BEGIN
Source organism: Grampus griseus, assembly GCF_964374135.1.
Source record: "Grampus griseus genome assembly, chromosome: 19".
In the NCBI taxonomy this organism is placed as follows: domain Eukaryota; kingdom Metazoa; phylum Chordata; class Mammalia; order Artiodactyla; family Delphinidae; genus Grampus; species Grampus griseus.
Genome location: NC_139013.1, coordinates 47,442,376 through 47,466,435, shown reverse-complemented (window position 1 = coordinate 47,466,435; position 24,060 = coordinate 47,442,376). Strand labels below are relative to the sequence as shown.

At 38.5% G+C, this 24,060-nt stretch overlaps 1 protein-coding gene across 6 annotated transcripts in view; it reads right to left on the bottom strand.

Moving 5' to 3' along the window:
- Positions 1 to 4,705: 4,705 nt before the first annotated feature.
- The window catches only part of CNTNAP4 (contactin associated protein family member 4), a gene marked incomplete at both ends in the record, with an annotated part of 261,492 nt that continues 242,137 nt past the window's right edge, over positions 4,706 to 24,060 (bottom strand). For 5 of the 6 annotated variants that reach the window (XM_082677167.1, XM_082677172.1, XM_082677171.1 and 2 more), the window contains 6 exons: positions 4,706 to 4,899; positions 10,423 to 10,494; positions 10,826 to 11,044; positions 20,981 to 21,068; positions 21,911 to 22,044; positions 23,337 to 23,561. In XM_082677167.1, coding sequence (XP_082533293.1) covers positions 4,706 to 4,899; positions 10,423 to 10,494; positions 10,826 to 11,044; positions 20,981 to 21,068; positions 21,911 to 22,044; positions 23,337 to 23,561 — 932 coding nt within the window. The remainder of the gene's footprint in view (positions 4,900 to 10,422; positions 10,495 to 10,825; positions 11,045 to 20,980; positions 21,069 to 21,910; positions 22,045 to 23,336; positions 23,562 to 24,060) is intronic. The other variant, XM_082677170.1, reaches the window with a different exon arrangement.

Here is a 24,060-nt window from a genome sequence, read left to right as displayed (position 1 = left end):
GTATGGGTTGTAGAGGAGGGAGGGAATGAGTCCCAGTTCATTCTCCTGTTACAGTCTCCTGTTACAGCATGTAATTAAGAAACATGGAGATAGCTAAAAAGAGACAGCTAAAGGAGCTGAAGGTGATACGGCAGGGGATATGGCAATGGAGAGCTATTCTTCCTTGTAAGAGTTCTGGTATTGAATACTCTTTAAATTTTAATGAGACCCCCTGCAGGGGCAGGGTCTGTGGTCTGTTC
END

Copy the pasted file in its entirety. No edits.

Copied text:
Source organism: Grampus griseus, assembly GCF_964374135.1.
Source record: "Grampus griseus genome assembly, chromosome: 19".
In the NCBI taxonomy this organism is placed as follows: domain Eukaryota; kingdom Metazoa; phylum Chordata; class Mammalia; order Artiodactyla; family Delphinidae; genus Grampus; species Grampus griseus.
Genome location: NC_139013.1, coordinates 47,442,376 through 47,466,435, shown reverse-complemented (window position 1 = coordinate 47,466,435; position 24,060 = coordinate 47,442,376). Strand labels below are relative to the sequence as shown.

At 38.5% G+C, this 24,060-nt stretch overlaps 1 protein-coding gene across 6 annotated transcripts in view; it reads right to left on the bottom strand.

Moving 5' to 3' along the window:
- Positions 1 to 4,705: 4,705 nt before the first annotated feature.
- The window catches only part of CNTNAP4 (contactin associated protein family member 4), a gene marked incomplete at both ends in the record, with an annotated part of 261,492 nt that continues 242,137 nt past the window's right edge, over positions 4,706 to 24,060 (bottom strand). For 5 of the 6 annotated variants that reach the window (XM_082677167.1, XM_082677172.1, XM_082677171.1 and 2 more), the window contains 6 exons: positions 4,706 to 4,899; positions 10,423 to 10,494; positions 10,826 to 11,044; positions 20,981 to 21,068; positions 21,911 to 22,044; positions 23,337 to 23,561. In XM_082677167.1, coding sequence (XP_082533293.1) covers positions 4,706 to 4,899; positions 10,423 to 10,494; positions 10,826 to 11,044; positions 20,981 to 21,068; positions 21,911 to 22,044; positions 23,337 to 23,561 — 932 coding nt within the window. The remainder of the gene's footprint in view (positions 4,900 to 10,422; positions 10,495 to 10,825; positions 11,045 to 20,980; positions 21,069 to 21,910; positions 22,045 to 23,336; positions 23,562 to 24,060) is intronic. The other variant, XM_082677170.1, reaches the window with a different exon arrangement.

Here is a 24,060-nt window from a genome sequence, read left to right as displayed (position 1 = left end):
GTATGGGTTGTAGAGGAGGGAGGGAATGAGTCCCAGTTCATTCTCCTGTTACAGTCTCCTGTTACAGCATGTAATTAAGAAACATGGAGATAGCTAAAAAGAGACAGCTAAAGGAGCTGAAGGTGATACGGCAGGGGATATGGCAATGGAGAGCTATTCTTCCTTGTAAGAGTTCTGGTATTGAATACTCTTTAAATTTTAATGAGACCCCCTGCAGGGGCAGGGTCTGTGGTCTGTTC